External Mission

The ANC in Exile, 1960-1990

Stephen Ellis



‘There is hardly a page of this fascinating book does not throw fresh light on South Africa’s murky past. Impeccably researched and written in the clear, dispassionate prose of a historian, Stephen Ellis has provided an indispensable guide to the ANC.’ — Martin Plaut, Africa editor, BBC World Service

Bibliographic Details
External Mission Hardback
January 2013£20.00
9781849042628288pp
Out of print
External Mission Paperback
March 2015£14.99
9781849045063288pp
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Description

Nelson Mandela’s release from prison in February 1990 was one of the most memorable moments of recent decades. It came a few days after the unbanning of the African National Congress following thirty years during which the ANC had fought against the apartheid state. The ANC, founded a century ago and outlawed in 1960, transferred its headquarters abroad and opened what it termed an External Mission. Voted into office in 1994, the ANC today regards its armed struggle as the central plank of its legitimacy. External Mission is the first study of the ANC’s exile period based on a full range of sources in southern Africa and Europe, including not only the archives of the ANC itself but also of the Stasi, the East German ministry that trained the ANC’s own security personnel. It reveals that the decision to create a guerrilla army known as Umkhonto we Sizwe, which later became the ANC’s armed wing, was made not by the ANC but by its allies in the South African Communist Party, after negotiations with Chinese leader Mao Zedong. Many of the strategic decisions made and many of the political issues that arose during the course of the armed struggle had a lasting effect on South Africa, shaping its society even to the present day.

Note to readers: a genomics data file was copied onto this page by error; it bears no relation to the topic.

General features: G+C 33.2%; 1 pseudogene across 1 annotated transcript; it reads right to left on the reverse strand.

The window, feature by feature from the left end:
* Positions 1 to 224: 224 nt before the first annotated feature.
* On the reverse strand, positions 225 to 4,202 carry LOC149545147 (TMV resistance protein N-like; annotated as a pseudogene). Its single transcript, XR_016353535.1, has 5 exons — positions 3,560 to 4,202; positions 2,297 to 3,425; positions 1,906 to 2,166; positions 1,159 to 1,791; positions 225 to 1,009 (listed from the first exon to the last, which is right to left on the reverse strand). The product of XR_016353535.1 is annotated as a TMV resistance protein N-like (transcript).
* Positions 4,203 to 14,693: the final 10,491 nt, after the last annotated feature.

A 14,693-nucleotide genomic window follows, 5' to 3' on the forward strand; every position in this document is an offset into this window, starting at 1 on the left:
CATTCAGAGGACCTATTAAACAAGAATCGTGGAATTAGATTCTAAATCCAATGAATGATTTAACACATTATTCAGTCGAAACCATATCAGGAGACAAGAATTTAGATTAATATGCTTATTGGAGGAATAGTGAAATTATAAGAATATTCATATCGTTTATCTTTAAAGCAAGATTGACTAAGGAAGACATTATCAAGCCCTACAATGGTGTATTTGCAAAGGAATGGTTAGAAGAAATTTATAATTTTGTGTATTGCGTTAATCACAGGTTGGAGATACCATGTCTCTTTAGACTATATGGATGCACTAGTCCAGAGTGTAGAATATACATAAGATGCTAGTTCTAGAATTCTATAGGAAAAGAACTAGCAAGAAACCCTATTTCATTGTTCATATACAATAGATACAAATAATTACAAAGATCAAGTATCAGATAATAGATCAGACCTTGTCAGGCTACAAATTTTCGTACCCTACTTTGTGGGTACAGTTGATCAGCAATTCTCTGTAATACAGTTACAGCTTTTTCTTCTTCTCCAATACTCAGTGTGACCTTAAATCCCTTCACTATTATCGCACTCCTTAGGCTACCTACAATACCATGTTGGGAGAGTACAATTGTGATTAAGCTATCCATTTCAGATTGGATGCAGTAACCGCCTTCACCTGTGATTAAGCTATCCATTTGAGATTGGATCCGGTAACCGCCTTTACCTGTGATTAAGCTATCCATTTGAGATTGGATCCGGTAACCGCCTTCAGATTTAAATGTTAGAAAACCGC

Author

Stephen Ellis was Desmond Tutu Professor at the Faculty of Social Sciences at the VU University, Amsterdamand a senior researcher at the African Studies Centre, Leiden. He wrote groundbreaking books on the ANC, the Liberian Civil War, religion and politics in Africa, and the history of Madagascar.  

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Reviews

‘The real message of Stephen Ellis’s history of the African National Congress (ANC) in exile—painfully and palpably obvious between the lines—is how the conspiratorial past affects the ruling party to the present day. It makes uncomfortable reading, for it goes some way towards explaining why President Jacob Zuma, a former head of the ANC’s intelligence service in exile, and his comrades now running South Africa find it so hard to embrace the notion that a diversity of opinion and tolerance of dissent must be at the heart of any functioning, decent democracy.’ — The Economist

‘[A] book that contains startling revelations about the ANC’s flirtation with totalitarianism. … Mr Ellis is a clear-eyed observer of all things African, a fearless butcher of sacred cows. External Mission begins by annihilating conventional understandings of the circumstances surrounding the ANC’s 1961 declaration of war on apartheid. According to Mr Ellis, all critical decisions were actually taken by the South African Communist Party (SACP), which sought support from Moscow and Beijing and then “bounced” the ANC into following its lead. … Mr Ellis goes so far as to report that Mr Mandela was almost certainly a member, at least for a time, of the SACP’s central committee.’ — Wall Street Journal

‘The remarkably prolific Ellis has written a fascinating history of the internal politics of the African National Congress (ANC) in the 30 years during which it was banned in South Africa and was forced to operate from bases outside the country. Ellis’ research suggests that the South African Communist Party enjoyed a higher degree of influence on the ANC’s decision-making than has been acknowledged by the ANC’s leadership’ — Foreign Affairs

‘Ellis’s evidence is impressive and he makes his case forcefully. A battery of archival sources including the ANC’s own records help to underpin his argument.’ — Times Literary Supplement